Amphibians, commonly the frog, are widely used in development research. They have largely replaced Zebrafish in common research. They have a number of features making them particularly useful for research:

  1. Large embryos that are relatively easy to manipulate
  2. More similar to Humans than Drosophila and Zebrafish
  3. Able to regenerate body parts

These model organisms have been used to show how signals from one tissue diffusing to another can direct development.

Xenopus laevis (African clawed frog) is an amphibian model organism that is frequently used when studying the development of the cell cycle and cell signalling. Xenopus is also used for further research regarding embryonic development and birth defects. There are several features of Xenopus laevis that make it an appropriate model organism such as it is a tetraploid (has 4 sets of chromosomes), its eggs are very easy to manipulate and the females are able to lay eggs at any time in the year[12].[13].


Birds, such as chickens 'Gallus gallus domesticus' or quails 'Coturnix coturnix', have a number of advantages when used as a model organism in developmental biology including:

  1. Large eggs that are easily accessible
  2. Easy to manipulate and image development
  3. Have a very similar anatomy to humans
  4. Complex genetics
  5. The use of Birds has been important in the field of physiological studies - their robust embryos have been manipulated with the use of plastic to create the effect of a shell to allow visualisation of development whilst in the embryo[14].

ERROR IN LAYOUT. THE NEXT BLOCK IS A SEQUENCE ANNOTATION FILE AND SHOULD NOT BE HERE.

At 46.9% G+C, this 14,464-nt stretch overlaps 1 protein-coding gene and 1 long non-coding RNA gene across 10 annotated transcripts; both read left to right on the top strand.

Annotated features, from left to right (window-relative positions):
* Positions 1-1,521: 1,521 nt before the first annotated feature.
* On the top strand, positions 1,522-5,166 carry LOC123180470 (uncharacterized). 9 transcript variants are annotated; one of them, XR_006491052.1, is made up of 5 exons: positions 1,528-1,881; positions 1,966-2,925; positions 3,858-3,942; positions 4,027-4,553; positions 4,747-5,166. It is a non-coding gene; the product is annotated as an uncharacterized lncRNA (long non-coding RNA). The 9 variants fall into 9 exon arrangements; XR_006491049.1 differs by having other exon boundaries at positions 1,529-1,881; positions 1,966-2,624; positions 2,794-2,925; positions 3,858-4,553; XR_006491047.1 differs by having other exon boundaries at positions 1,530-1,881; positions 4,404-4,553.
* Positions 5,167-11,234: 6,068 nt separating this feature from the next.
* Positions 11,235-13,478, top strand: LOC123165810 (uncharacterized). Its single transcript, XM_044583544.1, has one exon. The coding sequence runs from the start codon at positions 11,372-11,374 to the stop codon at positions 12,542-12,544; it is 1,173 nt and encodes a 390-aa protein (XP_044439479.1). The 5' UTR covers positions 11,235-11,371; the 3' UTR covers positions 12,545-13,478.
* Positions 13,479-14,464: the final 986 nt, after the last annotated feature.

Disadvantages include:

  1. Long life cycle
  2. Can produce few eggs
  3. Can be difficult to cross-breed (therefore problematic when looking into genetics)


  1. Ankeny, R. A. and Leonelli, S., n.d. What’s So Special About Model Organisms?. [Online] Available at: [Accessed 27th December 2014].
  2. Alberts, B. et al., 2008. Molecular Biology of the Cell. 5th ed. New York: Garland Science.Page 25
  3. Alberts, B. et al., 2008. Molecular Biology of the Cell. 5th ed. New York: Garland Science. Page 25
  4. Alberts, B. et al., 2008. Molecular Biology of the Cell. 5th ed. New York: Garland Science. Page 26
  5. Alberts, B. et al., 2008. Molecular Biology of the Cell. 5th ed. New York: Garland Science. Pages 33-34
  6. Alberts, B. et al., 2008. Molecular Biology of the Cell. 5th ed. New York: Garland Science. Pages 37-38
  7. Alberts, B. et al., 2008. Molecular Biology of the Cell. 5th ed. New York: Garland Science. Pages 37-38
  8. Alberts, B. et al., 2008. Molecular Biology of the Cell. 5th ed. New York: Garland Science. Pages 36-37
  9. Twyman, R., 2002. Model Organisms: Fish. [Online] Available at: [Accessed 28th December 2014].
  10. Jopling, C. et al., 2010. Pubmed. [Online] Available at: [Accessed 27th December 2014].
  11. Alberts, B. et al., 2008. Molecular Biology of the Cell. 5th ed. New York: Garland Science. Pages 40-41
  12. Tadjuidje, Emmanuel, and Heasman, Janet(Mar 2010) Xenopus as an Experimental Organism. In: eLS. John Wiley & Sons Ltd, Chichester. [doi: 10.1002/9780470015902.a0002030.pub2]
  13. Xenbase: the Xenopus model organism database:fckLRKarimi et al. 2017, Nucleic Acids Research, gkx936. [Xenbase / PubMed / NAR ]fckLRJames-Zorn et al. 2015, Genesis, 53:486-497
  14. Animal Research Info, 2015, Chicken, viewed 16 October 2018,